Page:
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Silvestri wants discussion on economic impact of marijuana sales

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  It’s been nearly five years since the Revere City Council banned the sale of recreational marijuana within the city limits in the wake of the statewide vote to legalize weed. One City Councillor said he thinks it might be time to take a closer look at the impact that ban has had on Revere.

  At Monday night’s City Council meeting, Councillor-at-Large Marc Silvestri introduced a motion asking that the council conduct a financial impact study relative to medical and recreational marijuana within the city. “This is a motion that is very important to me,” said Silvestri, adding that a deep dive into the economic generation marijuana sales could bring to the city would be helpful. “I’m not asking for anyone to change their vote, just to agree that we can have educated information on what cities and localities around us are making, how many they have and the laws they have put into place and how they use them.”

  Silvestri said there is a three percent tax on recreational marijuana that Revere is missing out on. “We sit up here tonight and we talk about the lack of money [for traffic enforcement]; we talk about the lack of money for parks and recreational activities and education,” said Silvestri.

  The money raised through the marijuana tax could be spent at the discretion of the council, Silvestri said. “We don’t often have money that we have the ability to do that with in the city,” he said. “I think a study like this is important for us because there are people in the city that are moving forward to put this on the ballot, and I think we should have our ducks in a row before that is done.”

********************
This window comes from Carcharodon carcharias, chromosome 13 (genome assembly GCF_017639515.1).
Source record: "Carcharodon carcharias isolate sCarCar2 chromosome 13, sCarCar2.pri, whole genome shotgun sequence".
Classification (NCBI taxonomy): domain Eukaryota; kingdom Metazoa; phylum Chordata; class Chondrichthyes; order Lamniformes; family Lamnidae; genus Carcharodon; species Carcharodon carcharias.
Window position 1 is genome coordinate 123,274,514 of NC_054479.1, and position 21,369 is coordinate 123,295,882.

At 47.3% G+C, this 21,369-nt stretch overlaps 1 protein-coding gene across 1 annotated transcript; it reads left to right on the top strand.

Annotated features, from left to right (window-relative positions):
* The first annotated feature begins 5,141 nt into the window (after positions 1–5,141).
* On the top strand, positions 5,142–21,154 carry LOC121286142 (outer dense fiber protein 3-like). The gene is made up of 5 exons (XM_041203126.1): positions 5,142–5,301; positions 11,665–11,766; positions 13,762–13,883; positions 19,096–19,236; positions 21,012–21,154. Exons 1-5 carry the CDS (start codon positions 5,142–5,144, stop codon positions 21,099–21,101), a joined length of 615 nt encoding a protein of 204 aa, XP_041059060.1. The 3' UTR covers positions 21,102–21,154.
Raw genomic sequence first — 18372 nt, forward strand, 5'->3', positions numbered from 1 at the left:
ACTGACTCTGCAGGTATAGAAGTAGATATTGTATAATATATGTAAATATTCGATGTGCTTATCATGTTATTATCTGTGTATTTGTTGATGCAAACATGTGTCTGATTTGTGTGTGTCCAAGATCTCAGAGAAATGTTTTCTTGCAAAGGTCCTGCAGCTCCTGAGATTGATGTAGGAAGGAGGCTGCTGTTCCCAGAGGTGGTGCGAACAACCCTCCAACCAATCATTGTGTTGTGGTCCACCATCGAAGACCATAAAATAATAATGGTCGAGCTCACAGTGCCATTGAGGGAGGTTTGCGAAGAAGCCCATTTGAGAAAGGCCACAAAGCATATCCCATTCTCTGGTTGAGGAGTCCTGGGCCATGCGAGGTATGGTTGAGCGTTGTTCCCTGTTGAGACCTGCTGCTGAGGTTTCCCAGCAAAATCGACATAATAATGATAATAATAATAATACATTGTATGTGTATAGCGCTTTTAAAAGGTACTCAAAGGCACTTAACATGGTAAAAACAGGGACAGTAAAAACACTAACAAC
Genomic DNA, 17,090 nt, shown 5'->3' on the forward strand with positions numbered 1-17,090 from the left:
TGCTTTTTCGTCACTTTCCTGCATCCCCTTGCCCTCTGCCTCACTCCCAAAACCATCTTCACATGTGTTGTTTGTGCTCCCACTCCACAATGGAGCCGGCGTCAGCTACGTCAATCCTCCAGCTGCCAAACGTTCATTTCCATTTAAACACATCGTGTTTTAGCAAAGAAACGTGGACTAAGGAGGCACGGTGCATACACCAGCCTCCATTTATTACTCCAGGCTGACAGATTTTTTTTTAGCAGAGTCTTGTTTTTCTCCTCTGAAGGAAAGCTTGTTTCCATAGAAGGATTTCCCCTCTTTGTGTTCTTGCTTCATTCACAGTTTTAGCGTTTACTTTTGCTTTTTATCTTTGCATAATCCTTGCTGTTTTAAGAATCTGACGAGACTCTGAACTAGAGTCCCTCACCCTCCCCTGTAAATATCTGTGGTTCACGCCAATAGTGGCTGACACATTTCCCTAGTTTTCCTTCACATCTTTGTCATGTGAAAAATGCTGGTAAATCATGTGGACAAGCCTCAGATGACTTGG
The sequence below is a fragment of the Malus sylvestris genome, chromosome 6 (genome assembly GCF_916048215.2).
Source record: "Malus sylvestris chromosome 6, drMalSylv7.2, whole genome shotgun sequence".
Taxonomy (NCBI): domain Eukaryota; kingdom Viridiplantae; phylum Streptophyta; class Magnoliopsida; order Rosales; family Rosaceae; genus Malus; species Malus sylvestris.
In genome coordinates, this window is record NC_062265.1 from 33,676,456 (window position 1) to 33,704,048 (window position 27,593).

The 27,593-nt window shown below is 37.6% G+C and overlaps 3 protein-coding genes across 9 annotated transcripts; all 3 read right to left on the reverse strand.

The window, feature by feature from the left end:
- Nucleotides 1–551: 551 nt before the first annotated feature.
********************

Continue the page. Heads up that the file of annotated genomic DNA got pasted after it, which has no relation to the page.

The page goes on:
Ward 4 Councillor Patrick Keefe, who voted to ban marijuana sales inside the city limits in 2017, said he would support Silvestri’s motion for the study, but to not expect him to go any further in support of recreational marijuana sales in the city. “I will say that I have not been an advocate for this necessarily in the city,” said Keefe, who also noted that there is an active license that was grandfathered in for marijuana sales on Railroad Avenue.

  “There is nothing being done about that, so I will just say that if the money is so great and it’s such a thriving business that you’d think people would be hurdling over themselves to get something done over on Railroad Avenue. I will support the councillor in his want for more information because I respect his opinion, but will not be supporting much further after that regardless of the information we get.”

  Silvestri said that marijuana sales are now a billion dollar business in Massachusetts that has brought in over a half million dollars in revenue to neighboring cities like Boston and Lynn.

  Keefe said his statement that he would not support marijuana sales was nothing personal against Silvestri’s efforts, but his attempt to let people in the city understand where he stands on the issue.

  City Council President Gerry Visconti said the discussion would continue at a future date at an Economic Subcommittee meeting. “I want to reiterate that this is only for a discussion; we are not asking anybody for a vote on where they stand on this,” said Visconti.

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